Metformin is a drug commonly used to treat type 2 diabetes. But new research published in the Proceedings of the National Academy of Sciences (PNAS) finds the medication may also slow the aging process and increase lifespan.
Metformin belongs to a class of drugs known as biguanides. For patients with type 2 diabetes, it helps control blood sugar by reducing the amount of glucose absorbed from food and the levels of glucose produced by the liver. It also increases the body’s natural response to insulin.
But studies have suggested that the health benefits of metformin may reach further than type 2 diabetes. In 2010, Medical News Today reported on two studies that suggested metformin may protect against lung cancer in smokers. A 2012 study also found that the drug may show promise in treating patients with pancreatic cancer.
Now, a research team led by Wouter De Haes of the Katholieke Universiteit Leuven (KU Leuven) in Belgium finds that metformin may be useful for halting the aging process.
To reach their findings, the team conducted a series of experiments in the roundworm Caenorhabditis elegans – a model they say is ideal for studying the aging process as it only has a 3-week lifespan.
The team found that metformin increased the number of toxic molecules released in the worms’ cells, which they were surprised to find boosted their long-term strength and longevity.
“As they age, the worms get smaller, wrinkle up and become less mobile. But worms treated with metformin show very limited size loss and no wrinkling. They not only age slower, but they also stay healthier longer,” says Haes.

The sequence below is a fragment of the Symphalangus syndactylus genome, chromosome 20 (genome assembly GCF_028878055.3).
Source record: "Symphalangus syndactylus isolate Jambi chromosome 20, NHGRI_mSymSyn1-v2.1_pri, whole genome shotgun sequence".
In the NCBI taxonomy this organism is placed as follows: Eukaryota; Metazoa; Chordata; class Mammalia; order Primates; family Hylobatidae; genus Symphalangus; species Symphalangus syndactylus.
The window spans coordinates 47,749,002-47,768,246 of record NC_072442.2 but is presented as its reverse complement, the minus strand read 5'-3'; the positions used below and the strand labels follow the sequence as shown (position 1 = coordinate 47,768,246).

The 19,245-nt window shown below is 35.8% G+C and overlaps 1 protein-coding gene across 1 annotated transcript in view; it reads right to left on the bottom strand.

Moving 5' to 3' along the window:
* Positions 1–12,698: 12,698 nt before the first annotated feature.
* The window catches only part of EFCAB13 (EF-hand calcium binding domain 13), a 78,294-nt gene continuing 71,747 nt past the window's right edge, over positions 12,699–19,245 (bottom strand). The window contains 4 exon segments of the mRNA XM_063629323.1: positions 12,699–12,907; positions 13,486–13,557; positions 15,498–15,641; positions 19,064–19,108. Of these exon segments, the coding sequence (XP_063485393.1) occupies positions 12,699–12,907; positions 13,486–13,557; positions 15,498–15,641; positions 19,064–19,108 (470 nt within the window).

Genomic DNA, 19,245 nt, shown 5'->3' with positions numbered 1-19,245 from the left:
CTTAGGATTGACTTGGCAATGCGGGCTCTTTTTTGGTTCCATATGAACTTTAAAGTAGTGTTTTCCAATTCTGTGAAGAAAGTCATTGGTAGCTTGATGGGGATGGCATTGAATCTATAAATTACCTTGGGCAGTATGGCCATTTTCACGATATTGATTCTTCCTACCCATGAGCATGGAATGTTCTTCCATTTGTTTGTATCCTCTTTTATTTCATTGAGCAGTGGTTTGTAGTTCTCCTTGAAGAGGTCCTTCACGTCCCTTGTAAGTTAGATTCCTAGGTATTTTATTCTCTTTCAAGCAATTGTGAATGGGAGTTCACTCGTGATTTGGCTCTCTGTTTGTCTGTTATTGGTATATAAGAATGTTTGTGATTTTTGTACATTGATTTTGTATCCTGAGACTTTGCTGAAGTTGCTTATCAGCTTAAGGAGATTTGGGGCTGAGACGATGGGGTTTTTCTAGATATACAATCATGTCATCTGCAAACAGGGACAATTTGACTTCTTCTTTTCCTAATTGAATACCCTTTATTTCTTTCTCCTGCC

But how does metformin work? The team explains that our body’s cells get their energy from mitochondria – the “powerhouses” in each cell that trigger small electric currents. This process can generate highly reactive oxygen molecules.
These molecules can be harmful to the body. They can damage proteins and DNA and interfere with normal cell functioning. But the team says the molecules can also be beneficial in small amounts.
“As long as the amount of harmful oxygen molecules released in the cell remains small, it has a positive long-term effect on the cell. Cells use the reactive oxygen particles to their advantage before they can do any damage,” explains Haes.
“Metformin causes a slight increase in the number of harmful oxygen molecules. We found that this makes cells stronger and extends their healthy lifespan.”
The investigators say previous research has indicated that harmful reactive oxygen molecules are to blame for the aging process. Furthermore, it is believed that antioxidants may help prevent these molecules from causing damage.
However, the researchers note that antioxidants may counteract metformin’s anti-aging effects, as they found that the harmful molecules need to be present in cells for the drug to work.
Although these findings in roundworms are promising as an effective anti-aging strategy, Haes notes that further research is needed:
“While we should be careful not to over-extrapolate our findings to humans, the study is promising as a foundation for future research.”
This is not the only study to flag the anti-aging potential of metformin. Last year, Medical News Today reported on a study by researchers from the National Institutes of Aging (NIA), which found that mice who received metformin had a 5.83% increase in lifespan, compared with control mice.
Commenting on the findings of that study, Richard Hodes, director of the NIA, said:
“There is increasing interest in exploring how drugs for one use might be repurposed for another. It is exciting to discover that a drug already known to be safe and effective in humans might be further studied for a possible, alternate use for healthy aging.”